On air to deter child marriage
How radio is helping prevent Nepali girls from being married young
[caption id="" align="alignnone" width="640"] Photos: Jane Mingay
Every year, 15 million girls around the world get married before they are 18, and Nepal has one of the highest rates of child marriage in the world -- with 37% of girls married as children.
Growing up in Bhojpur, 15-year-old Ramila had seen girls as young as ten dropping out of school to be married. She might have become one of them, had it not been for her favourite radio star, Junimava.
“Junimava got married while she was still a child, but it turned into a nightmare for her. Her story taught me that we shouldn’t marry without finishing school and being independent in life,” says Ramila. “She inspired me to fight for my rights as a girl.”
Junimava is one of the characters in the radio drama series Mai Sari Sunakhari (Orchid, Like Me) produced byPopulation Media Center which broadcasts radio programs in more than 50 countries, and is among 900 members ofGirls Not Brides: The global partnership to end child marriage. In Nepal it has two long-running radio dramas Mai Sari Sunakhari and Hilkor (Ripples in the Water) both addressing issues such as child marriage and sexual violence.
Junimava’s story may be fictional, but for millions of child brides in Nepal and around the world, the devastating consequences of child marriage are very real. Married girls have their childhoods cut short and their education is often abandoned. Too young to become mothers, they face serious health consequences by becoming pregnant at an early age. They also face an increased risk of domestic violence.
Not just a social problem, but an economic one, Elizabeth Hanna Satow
Nepal has the third highest rate of child marriage in Asia, after Bangladesh and India. Although the legal age of marriage is 20 for both men and women, many children, predominantly girls, continue to be married early as a result of poverty, insecurity, or to avoid the higher dowry prices demanded for older girls.
An increasing number of organisations are using entertainment through radio, TV, film, street theatre or even magazines and comics in Nepal and India to try to spark conversations about issues like child marriage. Public Awareness Campaign Nepal is also a member of Girls Not Brides, and uses documentaries and radio programs to raise awareness about child marriage among communities in Janakpur.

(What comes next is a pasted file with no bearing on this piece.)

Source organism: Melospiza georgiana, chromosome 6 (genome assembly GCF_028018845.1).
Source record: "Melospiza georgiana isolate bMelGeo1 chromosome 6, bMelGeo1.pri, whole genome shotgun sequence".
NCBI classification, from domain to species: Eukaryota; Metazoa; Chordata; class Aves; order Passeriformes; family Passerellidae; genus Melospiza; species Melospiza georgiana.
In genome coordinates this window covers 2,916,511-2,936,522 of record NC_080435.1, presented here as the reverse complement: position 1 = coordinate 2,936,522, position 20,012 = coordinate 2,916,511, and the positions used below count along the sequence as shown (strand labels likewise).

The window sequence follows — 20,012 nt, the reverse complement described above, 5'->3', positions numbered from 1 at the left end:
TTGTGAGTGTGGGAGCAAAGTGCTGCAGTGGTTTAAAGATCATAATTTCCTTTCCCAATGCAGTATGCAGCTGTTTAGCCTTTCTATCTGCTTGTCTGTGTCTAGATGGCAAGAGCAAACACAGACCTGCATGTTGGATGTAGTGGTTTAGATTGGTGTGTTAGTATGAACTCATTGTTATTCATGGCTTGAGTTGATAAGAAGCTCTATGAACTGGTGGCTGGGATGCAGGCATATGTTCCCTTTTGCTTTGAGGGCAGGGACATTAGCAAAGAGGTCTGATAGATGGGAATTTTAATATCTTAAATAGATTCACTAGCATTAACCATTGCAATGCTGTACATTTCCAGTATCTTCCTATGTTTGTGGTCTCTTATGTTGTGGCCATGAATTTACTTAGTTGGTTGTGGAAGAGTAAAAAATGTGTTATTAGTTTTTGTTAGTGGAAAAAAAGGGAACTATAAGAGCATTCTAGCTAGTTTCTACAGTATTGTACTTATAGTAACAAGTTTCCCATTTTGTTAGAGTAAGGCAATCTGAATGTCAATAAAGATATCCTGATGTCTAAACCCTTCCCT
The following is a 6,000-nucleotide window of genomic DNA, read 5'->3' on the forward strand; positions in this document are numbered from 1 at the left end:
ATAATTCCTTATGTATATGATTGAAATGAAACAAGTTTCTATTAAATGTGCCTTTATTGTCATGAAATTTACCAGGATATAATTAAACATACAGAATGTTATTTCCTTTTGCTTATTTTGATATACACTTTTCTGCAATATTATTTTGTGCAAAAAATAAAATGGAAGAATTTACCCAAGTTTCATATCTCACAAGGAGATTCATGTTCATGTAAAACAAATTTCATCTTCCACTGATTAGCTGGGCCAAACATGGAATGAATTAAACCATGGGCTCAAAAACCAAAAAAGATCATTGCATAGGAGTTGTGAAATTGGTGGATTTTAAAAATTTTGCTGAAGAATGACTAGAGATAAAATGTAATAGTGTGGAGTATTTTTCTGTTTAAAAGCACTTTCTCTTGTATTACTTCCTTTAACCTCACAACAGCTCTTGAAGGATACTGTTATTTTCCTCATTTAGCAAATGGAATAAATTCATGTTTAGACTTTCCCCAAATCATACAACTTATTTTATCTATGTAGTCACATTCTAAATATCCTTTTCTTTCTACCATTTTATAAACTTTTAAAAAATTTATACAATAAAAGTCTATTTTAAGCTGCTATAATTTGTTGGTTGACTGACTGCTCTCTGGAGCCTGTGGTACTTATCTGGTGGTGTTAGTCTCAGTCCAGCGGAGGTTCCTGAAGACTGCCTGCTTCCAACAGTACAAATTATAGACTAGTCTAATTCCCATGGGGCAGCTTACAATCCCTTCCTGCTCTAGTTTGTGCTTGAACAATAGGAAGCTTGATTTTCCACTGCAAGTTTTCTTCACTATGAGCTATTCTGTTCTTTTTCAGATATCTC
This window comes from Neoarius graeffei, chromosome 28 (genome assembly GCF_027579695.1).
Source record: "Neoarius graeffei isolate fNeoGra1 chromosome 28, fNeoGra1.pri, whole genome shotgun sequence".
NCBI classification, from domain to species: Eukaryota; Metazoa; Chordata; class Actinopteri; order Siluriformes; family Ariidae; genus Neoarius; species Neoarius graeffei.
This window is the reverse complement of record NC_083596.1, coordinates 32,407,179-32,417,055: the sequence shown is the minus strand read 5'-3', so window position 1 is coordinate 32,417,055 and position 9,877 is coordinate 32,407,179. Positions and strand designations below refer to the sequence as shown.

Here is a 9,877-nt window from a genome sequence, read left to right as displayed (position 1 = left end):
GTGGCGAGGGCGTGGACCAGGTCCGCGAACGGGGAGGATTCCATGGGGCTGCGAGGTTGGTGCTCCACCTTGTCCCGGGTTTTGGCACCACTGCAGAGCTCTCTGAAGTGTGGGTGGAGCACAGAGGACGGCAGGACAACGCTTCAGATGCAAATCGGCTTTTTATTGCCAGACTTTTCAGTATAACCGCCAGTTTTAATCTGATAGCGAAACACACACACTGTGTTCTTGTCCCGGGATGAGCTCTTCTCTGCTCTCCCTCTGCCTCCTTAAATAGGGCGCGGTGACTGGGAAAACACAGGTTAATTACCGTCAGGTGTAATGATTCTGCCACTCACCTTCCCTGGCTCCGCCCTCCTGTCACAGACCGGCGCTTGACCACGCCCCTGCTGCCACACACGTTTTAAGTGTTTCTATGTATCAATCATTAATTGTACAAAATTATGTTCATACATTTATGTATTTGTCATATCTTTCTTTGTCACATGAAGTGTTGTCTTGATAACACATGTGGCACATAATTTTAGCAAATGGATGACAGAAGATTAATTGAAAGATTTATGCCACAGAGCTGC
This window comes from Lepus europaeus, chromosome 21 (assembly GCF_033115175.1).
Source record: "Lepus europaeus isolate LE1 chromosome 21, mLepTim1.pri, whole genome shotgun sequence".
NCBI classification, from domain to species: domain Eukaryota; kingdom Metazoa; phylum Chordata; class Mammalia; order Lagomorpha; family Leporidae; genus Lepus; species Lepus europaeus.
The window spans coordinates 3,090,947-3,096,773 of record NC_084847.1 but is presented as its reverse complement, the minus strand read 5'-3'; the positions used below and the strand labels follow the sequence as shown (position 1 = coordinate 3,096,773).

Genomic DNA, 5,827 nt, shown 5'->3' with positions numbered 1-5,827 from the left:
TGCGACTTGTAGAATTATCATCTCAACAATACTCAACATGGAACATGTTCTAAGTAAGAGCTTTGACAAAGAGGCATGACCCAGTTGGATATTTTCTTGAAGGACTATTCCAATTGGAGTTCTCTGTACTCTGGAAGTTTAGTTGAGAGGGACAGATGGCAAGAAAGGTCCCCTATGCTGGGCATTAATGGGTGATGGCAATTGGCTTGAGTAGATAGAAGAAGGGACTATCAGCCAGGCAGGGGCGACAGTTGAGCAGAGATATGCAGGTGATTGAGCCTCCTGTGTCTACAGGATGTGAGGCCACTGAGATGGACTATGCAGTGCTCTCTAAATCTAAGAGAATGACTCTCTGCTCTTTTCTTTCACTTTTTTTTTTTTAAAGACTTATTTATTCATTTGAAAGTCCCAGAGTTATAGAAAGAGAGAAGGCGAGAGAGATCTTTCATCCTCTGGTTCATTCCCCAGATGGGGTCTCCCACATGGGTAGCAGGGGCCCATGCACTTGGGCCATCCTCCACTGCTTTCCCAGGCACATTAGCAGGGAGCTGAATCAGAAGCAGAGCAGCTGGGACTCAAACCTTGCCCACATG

By combining entertainment and education, TV and radio dramas can address sensitive subjects in a non-threatening and engaging way, raising awareness about the consequences of child marriage and helping girls to understand their rights. A 2017 review by Girls Not Brides of media programs addressing child marriage found that they had a measurable impact on attitudes about the issue, listeners of some shows were up to six times more likely to state that women should be 18 or older before marriage.
Mahendra, now 22, got married when he was 15 years old. He is a big fan of Mai Sari Sunakhari, and says he wishes the show had been around when he was at school.
“Early marriage was the culture in my village,” he says. “I had to quit school after I got married, but then I couldn’t get a job and I realised that marrying without completing education is a terrible thing to do.”
To be truly effective, however, the programs need to be part of a broader approach that provides alternatives to marriage and prevents girls from being married off in future. This includes empowering girls to understand and exercise their rights, and ensuring they have access to education, healthcare and legal protection.
Nepal has taken important steps over the past few years to promote gender equality. In March 2016, the government hosted a Girl Summit, launching a national strategy to end child marriage by 2030. But for change to happen, these commitments must be backed by the resources needed to make a real difference in the lives of girls. If not, millions more childhoods will be lost.
To 18-year-old Sangita, a Mai Sari Sunakhari fan from Sunsari District, the message is clear: “We might fall in love at this age, but we shouldn’t make any big decisions like marriage. Getting married young will ruin your education, kill your dreams and make you dependent.”
Shipra Jha is Head of Asia Engagement at Girls Not Brides: The global partnership to end child marriage. Girls Not Brides is a global partnership of more than 900 civil society organisations from over 95 countries committed to ending child marriage and enabling girls to fulfil their potential.